& # 39; These factors have led to an increase in reports in recent weeks, after a period of decline. & # 39;

Alarmingly, of the ten most recent deaths, seven were in communities instead of health centers.

This means that patients are more likely to have spread the infection before being diagnosed because it may take longer to be treated.

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It suggests that infection of the virus gets out of hand for health professionals, who themselves are not immune to infections.

The number of affected health professionals has risen to 85, including 30 deaths, according to the WHO.

In addition to the pressure, health workers are at further risk after a number of Ebola centers have been attacked by armed militants in recent months.

WHAT EBOLA IS AND HOW IS IT DEADLY?

Ebola, a haemorrhagic fever, killed at least 11,000 worldwide after decimating West Africa and spreading rapidly over the course of two years.

That epidemic was officially declared back in January 2016, when Liberia was announced by the WHO as Ebola-free.

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The country, startled by the civil wars from start to finish that ended in 2003, was hit hardest by the fever, with 40 percent of the deaths that took place there.

Sierra Leone reported the highest number of Ebola cases, with nearly all infected residents of the nation.

WHERE IS IT STARTED?

An analysis, published in the New England Journal of Medicine, found the outbreak began in Guinea – which neighbors Liberia and Sierra Leone.

A team of international researchers reduced the epidemic to a two-year-old boy in Meliandou – about 400 miles (650 km) from the capital, Conakry.

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Emile Ouamouno, better known as Patient Zero, may have contracted the deadly virus by playing with bats in a hollow tree, a study suggested.

HOW MANY PEOPLE ARE STRUCK DOWN?

WHICH COUNTRIES ARE STRIPPED BY EBOLA DURING THE 2014-16 EPIDEMIC? (CDC numbers)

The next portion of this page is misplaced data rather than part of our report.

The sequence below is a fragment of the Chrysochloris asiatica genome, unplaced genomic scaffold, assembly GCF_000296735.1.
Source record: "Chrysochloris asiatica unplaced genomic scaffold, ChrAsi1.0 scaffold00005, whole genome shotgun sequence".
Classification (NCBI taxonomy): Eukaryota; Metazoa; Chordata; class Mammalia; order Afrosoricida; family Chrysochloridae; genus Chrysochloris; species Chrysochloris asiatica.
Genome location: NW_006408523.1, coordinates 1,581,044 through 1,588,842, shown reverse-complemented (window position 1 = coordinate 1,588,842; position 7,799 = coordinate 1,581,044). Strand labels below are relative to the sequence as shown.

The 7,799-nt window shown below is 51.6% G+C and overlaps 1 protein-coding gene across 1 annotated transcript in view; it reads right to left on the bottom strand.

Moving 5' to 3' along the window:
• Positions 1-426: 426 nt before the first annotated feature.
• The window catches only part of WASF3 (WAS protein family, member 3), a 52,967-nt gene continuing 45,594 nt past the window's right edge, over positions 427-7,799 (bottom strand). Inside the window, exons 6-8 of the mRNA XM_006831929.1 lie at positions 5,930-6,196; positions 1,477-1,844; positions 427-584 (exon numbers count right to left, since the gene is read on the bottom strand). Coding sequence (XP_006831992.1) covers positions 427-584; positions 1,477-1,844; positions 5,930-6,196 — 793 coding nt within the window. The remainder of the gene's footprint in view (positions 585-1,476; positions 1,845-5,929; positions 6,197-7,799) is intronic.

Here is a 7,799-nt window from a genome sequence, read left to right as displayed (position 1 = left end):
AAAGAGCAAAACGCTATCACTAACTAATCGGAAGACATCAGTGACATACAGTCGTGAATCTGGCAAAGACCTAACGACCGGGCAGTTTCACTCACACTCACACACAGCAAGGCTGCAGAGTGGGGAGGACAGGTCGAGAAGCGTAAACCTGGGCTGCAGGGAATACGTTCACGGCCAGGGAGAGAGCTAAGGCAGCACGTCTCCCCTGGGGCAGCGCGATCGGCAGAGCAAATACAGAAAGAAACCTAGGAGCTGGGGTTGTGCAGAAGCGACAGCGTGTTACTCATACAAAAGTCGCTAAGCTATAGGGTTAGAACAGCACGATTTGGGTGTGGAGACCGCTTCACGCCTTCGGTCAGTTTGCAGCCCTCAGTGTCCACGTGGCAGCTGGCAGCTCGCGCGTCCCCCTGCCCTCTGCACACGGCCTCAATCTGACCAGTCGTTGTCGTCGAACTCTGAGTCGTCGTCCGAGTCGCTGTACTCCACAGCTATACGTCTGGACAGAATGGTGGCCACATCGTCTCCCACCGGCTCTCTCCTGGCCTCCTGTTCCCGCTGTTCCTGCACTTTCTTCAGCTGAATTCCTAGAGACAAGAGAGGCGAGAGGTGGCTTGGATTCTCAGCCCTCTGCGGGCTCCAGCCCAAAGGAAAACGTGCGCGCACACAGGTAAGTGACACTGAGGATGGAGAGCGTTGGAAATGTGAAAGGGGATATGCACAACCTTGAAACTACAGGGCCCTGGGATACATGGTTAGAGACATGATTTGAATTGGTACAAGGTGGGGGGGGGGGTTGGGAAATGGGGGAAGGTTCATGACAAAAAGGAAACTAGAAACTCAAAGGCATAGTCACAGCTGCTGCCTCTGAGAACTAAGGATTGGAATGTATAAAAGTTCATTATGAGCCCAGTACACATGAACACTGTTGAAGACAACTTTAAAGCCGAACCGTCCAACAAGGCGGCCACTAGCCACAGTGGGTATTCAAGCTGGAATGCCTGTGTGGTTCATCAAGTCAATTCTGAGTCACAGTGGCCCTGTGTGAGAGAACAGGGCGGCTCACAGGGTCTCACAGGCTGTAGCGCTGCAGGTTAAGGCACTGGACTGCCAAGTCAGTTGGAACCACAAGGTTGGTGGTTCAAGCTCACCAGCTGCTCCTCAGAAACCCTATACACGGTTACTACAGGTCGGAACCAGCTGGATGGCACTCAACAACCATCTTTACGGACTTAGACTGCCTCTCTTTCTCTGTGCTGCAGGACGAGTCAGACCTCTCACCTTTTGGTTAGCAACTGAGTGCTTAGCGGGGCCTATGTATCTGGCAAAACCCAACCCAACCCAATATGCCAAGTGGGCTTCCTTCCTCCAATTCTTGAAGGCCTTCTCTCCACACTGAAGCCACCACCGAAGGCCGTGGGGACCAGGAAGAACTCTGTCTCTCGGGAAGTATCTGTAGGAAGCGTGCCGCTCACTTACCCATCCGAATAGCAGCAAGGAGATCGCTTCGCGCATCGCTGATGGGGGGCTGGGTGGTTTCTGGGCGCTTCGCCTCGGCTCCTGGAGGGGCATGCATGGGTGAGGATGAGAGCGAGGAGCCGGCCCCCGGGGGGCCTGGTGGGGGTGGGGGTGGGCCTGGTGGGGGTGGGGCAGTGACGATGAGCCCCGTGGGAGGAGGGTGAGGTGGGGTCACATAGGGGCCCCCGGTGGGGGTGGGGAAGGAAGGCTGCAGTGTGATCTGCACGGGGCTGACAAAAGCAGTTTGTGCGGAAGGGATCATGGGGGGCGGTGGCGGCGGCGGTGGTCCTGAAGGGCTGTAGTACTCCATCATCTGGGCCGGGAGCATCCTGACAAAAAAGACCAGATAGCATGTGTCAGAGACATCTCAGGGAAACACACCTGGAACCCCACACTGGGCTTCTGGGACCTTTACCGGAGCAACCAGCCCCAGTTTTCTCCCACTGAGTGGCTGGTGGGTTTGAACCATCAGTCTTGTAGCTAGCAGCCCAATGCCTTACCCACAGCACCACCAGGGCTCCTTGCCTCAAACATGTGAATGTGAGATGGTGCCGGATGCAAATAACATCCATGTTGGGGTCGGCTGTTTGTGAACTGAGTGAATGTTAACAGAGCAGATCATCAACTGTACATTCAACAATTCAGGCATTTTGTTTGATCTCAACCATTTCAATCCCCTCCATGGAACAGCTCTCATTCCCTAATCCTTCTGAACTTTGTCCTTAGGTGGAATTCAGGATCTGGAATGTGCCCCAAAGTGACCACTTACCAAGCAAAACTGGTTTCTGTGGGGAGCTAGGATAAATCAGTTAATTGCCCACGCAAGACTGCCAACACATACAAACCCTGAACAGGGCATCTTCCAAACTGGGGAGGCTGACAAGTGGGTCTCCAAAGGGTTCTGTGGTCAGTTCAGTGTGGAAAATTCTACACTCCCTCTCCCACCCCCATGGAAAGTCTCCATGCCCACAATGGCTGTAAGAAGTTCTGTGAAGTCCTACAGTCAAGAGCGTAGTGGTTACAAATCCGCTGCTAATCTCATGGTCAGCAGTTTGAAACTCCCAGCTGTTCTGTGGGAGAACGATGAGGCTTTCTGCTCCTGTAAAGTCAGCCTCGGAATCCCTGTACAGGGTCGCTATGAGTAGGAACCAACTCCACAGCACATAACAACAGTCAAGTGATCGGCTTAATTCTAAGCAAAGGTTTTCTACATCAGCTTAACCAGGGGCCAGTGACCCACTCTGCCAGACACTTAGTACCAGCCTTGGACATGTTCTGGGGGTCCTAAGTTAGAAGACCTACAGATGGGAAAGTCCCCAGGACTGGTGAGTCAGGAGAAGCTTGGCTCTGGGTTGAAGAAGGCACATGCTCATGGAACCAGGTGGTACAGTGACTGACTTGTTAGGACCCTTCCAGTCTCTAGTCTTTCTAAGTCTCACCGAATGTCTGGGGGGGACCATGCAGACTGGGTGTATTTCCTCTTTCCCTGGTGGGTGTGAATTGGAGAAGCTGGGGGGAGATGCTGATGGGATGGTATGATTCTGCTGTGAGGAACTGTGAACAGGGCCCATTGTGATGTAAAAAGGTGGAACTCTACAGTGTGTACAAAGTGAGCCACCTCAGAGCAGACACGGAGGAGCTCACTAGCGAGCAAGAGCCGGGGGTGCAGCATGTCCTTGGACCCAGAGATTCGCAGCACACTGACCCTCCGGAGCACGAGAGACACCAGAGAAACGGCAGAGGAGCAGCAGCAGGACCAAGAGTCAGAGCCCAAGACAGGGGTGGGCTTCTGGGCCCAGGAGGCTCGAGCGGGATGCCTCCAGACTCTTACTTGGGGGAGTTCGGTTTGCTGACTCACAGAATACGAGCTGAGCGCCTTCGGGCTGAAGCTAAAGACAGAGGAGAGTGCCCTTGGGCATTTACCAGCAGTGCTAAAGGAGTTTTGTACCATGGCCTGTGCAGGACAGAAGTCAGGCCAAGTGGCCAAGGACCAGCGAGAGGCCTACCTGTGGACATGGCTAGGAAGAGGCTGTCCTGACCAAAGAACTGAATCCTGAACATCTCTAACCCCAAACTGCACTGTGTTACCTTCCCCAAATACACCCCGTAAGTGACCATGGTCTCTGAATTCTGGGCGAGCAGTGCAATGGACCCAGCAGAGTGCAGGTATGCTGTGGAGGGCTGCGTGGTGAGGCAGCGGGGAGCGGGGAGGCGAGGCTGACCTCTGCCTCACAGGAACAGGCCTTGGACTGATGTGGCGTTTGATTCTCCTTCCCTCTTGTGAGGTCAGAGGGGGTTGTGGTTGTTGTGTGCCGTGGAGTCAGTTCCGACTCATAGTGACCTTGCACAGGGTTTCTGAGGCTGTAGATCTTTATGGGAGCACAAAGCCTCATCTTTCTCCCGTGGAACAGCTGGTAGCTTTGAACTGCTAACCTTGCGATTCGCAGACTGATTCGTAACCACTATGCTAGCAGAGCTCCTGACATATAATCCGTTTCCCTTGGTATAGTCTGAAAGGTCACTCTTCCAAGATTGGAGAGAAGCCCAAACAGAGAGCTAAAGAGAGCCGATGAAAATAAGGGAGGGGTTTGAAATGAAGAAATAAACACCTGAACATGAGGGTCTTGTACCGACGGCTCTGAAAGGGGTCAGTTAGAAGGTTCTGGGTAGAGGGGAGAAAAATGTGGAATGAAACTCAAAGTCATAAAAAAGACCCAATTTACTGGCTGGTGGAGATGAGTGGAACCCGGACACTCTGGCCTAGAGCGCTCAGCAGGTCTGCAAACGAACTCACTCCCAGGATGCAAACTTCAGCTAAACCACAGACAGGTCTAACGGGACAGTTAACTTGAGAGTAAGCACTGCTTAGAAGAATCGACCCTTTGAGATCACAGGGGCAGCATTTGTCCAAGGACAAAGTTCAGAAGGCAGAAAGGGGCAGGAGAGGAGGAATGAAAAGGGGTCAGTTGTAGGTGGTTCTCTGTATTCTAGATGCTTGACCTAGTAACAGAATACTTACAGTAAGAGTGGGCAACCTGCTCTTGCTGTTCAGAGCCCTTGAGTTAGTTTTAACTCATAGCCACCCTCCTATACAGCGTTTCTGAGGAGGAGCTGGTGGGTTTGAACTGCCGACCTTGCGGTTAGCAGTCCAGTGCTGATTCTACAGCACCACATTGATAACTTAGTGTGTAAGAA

COUNTRYCASESDIALSDEATH RATE (%)
GUINEA3814254466.7%
SIERRA LEONE14,124395628.0%
LIBERIA10,678481045.0%
NIGERIA20840.0%
SENEGAL10N / A
SPAIN10N / A
U.S4125.0%
MALI8675.0%
UK10N / A
ITALY10N / A

The figures show that almost 29,000 people have been infected by Ebola – which means that the virus killed around 40 percent of the people affected.

Cases and deaths were also reported in Nigeria, Mali and the US – but on a much smaller scale, with 15 deaths between the three nations.

Health officials in Guinea reported a mysterious bug in the southeastern region of the country before the WHO confirmed it was Ebola.

Ebola was first identified by scientists in 1976, but the most recent outbreak magnified all others recorded in history, showing the numbers.

HOW MAN MANAGED VIRUS?

Scientists believe that ebola is usually passed on to humans through bats, but antelopes, porcupines, gorillas, and chimpanzees may also be to blame.

It can be transmitted between people through blood, secretions, and other body fluids from people – and surfaces – that are infected.

IS THERE A TREATMENT?

The WHO warns that there is no & # 39; proven treatment & # 39; is for Ebola – but dozens of drugs and injections are being tested in the event of a similar devastating outbreak.

However, there is hope, after an experimental vaccine, called rVSV-ZEBOV, protected nearly 6,000 people. The results are published in the The Lancet magazine.